Long-term Ecosystem Science

Long-term ecosystem science at the Dorset Environmental Science (DESC) focuses on the headwater lakes and streams located in south-central Ontario that are representative of tens of thousands of lake catchments on the Canadian Shield. This multiple stressor, watershed-scale approach is coordinated by a core of scientists at the Centre, but also provides the focal point and context for a number of university, government and NGO partners that also conduct work at DESC. This collaborative climate continues to grow at DESC and we welcome participation by any researchers that will benefit from using DESC long-term data as a backdrop for future work. Our research is encompassed by six major initiatives:

  1. An intensively-sampled group of nine lakes with over 30 years of data on chemistry, physics and biology focusing on the multiple and interacting environmental stressors that affect lakes (Dorset A-lakes).
  2. An integrated set of sampling sites monitoring fluxes of water and solutes from 20 upland catchments and 6 lakes small enough to study inputs, outputs, and apply mass-balance and modeling approaches (Dorset Streams).
  3. A regularly sampled (spring/summer/fall) group of lakes that increases the spatial extent of our physical, chemical and biological, monitoring program for over 20 years (Dorset B-lakes).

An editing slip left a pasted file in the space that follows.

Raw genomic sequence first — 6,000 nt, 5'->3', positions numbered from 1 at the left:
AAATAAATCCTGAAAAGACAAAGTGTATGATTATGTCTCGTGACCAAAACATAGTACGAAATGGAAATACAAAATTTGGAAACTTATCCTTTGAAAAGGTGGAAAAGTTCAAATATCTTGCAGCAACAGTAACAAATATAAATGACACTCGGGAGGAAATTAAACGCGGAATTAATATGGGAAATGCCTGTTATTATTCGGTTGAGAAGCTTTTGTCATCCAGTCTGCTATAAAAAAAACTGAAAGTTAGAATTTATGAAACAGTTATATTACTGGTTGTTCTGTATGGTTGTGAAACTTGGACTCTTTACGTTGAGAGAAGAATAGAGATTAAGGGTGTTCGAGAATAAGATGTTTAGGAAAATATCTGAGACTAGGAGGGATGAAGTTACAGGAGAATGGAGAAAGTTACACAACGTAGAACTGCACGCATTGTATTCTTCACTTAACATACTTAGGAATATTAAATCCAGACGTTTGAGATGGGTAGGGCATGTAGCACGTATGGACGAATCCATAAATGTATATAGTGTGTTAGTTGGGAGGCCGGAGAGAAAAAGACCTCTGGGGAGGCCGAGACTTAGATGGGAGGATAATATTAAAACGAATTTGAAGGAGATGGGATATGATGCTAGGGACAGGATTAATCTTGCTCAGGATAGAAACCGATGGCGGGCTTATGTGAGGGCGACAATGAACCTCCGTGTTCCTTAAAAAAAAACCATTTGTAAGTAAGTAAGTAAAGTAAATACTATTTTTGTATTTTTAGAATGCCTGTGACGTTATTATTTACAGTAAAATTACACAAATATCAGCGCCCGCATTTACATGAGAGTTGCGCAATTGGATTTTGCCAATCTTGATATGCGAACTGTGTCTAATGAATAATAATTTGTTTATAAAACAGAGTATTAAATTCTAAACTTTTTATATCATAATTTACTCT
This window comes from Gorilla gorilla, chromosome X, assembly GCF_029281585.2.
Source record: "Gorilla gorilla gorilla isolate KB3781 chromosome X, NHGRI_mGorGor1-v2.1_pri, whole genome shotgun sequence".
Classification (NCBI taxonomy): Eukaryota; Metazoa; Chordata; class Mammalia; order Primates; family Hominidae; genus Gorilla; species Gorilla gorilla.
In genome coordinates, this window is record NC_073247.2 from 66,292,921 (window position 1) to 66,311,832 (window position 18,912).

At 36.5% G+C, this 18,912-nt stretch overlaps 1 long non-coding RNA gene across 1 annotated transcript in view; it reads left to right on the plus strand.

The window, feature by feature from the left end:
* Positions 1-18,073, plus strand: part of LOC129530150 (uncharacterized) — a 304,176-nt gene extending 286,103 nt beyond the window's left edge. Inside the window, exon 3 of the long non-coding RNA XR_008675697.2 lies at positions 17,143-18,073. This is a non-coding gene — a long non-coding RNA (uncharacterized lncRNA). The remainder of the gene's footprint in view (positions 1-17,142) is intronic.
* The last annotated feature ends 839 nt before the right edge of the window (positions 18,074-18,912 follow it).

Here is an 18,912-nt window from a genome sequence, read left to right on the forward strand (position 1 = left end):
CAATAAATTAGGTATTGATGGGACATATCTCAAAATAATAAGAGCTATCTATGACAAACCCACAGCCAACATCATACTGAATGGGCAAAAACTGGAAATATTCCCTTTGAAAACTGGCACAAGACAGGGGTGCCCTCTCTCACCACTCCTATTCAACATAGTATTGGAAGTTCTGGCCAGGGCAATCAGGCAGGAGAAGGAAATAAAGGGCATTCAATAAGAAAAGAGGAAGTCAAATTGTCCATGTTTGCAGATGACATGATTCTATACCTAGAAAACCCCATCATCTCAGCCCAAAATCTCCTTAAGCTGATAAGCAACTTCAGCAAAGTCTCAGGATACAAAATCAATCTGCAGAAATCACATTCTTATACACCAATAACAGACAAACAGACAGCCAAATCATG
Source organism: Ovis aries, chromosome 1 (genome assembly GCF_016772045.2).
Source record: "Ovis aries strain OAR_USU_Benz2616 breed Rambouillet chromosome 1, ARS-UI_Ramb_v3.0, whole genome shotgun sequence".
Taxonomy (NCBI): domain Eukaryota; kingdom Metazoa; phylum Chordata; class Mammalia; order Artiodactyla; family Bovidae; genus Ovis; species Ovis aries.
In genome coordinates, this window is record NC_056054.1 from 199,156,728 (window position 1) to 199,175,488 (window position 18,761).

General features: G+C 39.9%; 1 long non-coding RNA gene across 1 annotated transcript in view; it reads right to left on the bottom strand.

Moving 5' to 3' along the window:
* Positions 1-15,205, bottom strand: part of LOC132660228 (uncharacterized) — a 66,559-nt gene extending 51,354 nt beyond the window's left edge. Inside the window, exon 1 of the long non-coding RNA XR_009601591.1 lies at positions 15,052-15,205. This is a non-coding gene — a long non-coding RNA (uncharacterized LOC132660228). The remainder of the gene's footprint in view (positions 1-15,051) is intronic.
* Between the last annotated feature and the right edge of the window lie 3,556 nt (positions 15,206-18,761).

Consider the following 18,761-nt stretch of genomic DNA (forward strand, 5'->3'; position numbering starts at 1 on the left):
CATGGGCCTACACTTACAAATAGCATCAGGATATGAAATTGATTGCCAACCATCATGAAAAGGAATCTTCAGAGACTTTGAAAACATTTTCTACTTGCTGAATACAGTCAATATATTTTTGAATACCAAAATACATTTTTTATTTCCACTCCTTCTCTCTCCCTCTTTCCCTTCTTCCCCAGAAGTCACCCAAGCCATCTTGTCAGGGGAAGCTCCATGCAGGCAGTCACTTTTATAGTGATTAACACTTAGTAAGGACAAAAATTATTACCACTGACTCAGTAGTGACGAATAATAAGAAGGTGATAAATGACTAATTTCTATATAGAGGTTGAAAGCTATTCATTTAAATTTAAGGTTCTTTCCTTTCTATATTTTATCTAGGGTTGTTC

4. Benthic macroinvertebrates and associated environmental variables are collected on ~20 lakes and ~15 streams in the Dorset area once per year (stream benthos=spring / lake crayfish=summer / lake benthos=fall).
  5. Spatial surveys (typically once per several years) that contribute to larger regional datasets on lake and stream ecosystems, including fisheries data from the A-lakes.
  6. Real-time high resolution temperature, oxygen and meteorology data from a remotely-sensed raft (THELMA) on Harp Lake.

Collectively, these monitoring initiatives are designed to collect data on three major components of wetlands, lakes and streams:

Chemistry

Water chemistry is an important control on the dynamics of lake ecosystems.  Using a wide variety of parameters analyzed by the Dorset Water Chemistry Laboratory we investigate the effects of various chemical inputs from catchments as they travel from stream and groundwater sources to lakes.

Physics

Watershed hydrology and lake dynamics are intensively monitored on the same lakes and streams that we visit for chemistry data. These data include temperature and oxygen profiles as well as the influence of climate, lake morphometry and internal mixing processes on several important aspects of lakes that impacts the availability of suitable haitat for aquatic organisms.

Biology

The plants and animals living in lakes are indicators of ecosystem health and function. They are a focus for a variety of sampling efforts that collect data on phytoplankton, zooplankton, macroinvertebrates and fish in lakes and streams of the Muskoka area. Aquatic organisms respond to chemical and physical conditions but are also important components of energy flow and nutrient cycling in ecosystems and therefore also generate some of the dynamics we see in lakes and streams.